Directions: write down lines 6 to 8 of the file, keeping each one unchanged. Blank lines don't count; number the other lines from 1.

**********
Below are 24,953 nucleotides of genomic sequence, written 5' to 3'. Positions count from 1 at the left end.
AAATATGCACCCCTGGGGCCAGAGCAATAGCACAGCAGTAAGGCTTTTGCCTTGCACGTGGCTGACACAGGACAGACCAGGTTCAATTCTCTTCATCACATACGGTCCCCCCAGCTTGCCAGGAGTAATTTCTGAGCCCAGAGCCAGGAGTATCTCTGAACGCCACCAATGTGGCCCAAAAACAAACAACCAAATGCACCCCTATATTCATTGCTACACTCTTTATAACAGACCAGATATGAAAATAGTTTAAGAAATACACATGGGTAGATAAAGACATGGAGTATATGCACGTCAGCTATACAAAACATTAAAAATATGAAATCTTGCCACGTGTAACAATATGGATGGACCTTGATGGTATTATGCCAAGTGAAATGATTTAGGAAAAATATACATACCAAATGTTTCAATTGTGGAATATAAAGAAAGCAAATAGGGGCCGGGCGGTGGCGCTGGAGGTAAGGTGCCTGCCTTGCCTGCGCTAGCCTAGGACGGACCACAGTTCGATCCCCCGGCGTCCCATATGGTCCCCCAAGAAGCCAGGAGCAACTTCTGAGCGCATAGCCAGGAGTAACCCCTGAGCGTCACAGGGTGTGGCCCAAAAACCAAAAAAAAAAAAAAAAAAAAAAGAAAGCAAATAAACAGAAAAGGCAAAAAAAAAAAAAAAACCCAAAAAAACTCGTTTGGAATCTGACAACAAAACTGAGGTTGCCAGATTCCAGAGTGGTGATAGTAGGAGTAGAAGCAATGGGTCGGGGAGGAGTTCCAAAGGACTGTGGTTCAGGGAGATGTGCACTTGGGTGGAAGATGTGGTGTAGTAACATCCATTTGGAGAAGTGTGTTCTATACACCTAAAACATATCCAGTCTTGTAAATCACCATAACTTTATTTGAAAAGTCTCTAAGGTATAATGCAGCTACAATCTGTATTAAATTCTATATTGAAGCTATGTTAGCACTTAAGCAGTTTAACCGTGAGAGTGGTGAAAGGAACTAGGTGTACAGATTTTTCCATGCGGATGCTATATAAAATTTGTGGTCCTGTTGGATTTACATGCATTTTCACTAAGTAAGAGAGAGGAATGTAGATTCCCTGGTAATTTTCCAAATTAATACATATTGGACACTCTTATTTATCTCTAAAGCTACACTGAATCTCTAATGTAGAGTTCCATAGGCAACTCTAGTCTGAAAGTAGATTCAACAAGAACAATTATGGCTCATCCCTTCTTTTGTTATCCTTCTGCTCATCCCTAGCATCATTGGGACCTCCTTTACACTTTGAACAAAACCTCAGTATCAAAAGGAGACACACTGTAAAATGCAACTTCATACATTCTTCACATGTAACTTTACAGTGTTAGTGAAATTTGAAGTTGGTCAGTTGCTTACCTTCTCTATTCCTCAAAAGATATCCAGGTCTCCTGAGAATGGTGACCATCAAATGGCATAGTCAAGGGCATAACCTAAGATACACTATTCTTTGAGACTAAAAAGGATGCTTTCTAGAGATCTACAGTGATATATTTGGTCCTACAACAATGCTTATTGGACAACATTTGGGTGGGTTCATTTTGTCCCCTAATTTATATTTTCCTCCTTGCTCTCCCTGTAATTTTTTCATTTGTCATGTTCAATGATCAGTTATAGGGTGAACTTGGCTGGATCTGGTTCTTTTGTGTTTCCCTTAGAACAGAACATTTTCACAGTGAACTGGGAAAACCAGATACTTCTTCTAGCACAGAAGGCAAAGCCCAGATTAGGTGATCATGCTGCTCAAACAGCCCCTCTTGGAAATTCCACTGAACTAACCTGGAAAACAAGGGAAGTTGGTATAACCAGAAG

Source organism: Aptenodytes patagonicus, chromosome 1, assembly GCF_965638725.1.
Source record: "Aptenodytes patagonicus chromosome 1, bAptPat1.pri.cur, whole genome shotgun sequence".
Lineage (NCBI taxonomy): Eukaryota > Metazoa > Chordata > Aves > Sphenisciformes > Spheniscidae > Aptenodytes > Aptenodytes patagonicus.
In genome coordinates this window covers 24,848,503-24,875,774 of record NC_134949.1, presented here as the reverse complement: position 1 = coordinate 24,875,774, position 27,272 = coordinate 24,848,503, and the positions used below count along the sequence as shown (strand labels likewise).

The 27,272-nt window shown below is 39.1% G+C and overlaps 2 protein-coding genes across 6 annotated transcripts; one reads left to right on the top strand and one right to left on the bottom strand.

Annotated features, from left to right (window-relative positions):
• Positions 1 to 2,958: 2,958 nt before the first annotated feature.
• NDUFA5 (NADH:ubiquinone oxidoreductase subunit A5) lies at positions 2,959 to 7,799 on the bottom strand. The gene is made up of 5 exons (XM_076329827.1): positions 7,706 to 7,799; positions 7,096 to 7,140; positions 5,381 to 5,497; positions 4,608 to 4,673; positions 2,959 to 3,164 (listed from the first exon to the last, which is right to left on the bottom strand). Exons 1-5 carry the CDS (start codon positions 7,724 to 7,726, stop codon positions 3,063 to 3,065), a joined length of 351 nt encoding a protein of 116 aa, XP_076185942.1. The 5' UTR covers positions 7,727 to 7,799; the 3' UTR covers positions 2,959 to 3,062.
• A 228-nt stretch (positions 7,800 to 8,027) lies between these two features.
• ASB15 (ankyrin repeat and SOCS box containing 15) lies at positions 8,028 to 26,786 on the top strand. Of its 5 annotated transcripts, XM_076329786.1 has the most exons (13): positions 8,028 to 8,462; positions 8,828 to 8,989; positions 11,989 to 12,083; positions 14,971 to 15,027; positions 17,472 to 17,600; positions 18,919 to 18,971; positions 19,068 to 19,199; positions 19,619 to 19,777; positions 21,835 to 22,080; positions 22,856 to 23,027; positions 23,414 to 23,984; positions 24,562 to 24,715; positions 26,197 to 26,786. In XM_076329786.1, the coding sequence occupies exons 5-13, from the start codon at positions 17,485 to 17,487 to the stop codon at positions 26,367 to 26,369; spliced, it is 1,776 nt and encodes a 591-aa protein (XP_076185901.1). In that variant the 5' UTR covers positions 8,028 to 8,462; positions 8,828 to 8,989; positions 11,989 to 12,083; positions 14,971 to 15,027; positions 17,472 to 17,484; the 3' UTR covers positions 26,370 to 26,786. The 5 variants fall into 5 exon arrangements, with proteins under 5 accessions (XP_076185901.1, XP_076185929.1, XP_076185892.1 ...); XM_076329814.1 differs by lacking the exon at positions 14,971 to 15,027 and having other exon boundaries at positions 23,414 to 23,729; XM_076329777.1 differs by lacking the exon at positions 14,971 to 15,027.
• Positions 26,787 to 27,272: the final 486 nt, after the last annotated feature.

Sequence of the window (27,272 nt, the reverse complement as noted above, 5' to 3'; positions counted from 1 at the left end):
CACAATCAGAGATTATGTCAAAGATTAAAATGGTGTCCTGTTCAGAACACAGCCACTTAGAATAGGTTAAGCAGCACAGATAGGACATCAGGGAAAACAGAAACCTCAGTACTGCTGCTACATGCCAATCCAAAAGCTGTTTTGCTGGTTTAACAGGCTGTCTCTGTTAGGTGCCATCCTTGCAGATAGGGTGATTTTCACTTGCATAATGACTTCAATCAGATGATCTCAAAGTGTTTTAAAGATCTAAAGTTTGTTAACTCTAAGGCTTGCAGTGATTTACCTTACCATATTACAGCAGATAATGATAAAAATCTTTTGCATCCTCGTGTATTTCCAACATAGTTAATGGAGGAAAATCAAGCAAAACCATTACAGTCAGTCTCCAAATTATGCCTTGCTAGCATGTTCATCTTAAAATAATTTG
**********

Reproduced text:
In genome coordinates this window covers 24,848,503-24,875,774 of record NC_134949.1, presented here as the reverse complement: position 1 = coordinate 24,875,774, position 27,272 = coordinate 24,848,503, and the positions used below count along the sequence as shown (strand labels likewise).

The 27,272-nt window shown below is 39.1% G+C and overlaps 2 protein-coding genes across 6 annotated transcripts; one reads left to right on the top strand and one right to left on the bottom strand.

Annotated features, from left to right (window-relative positions):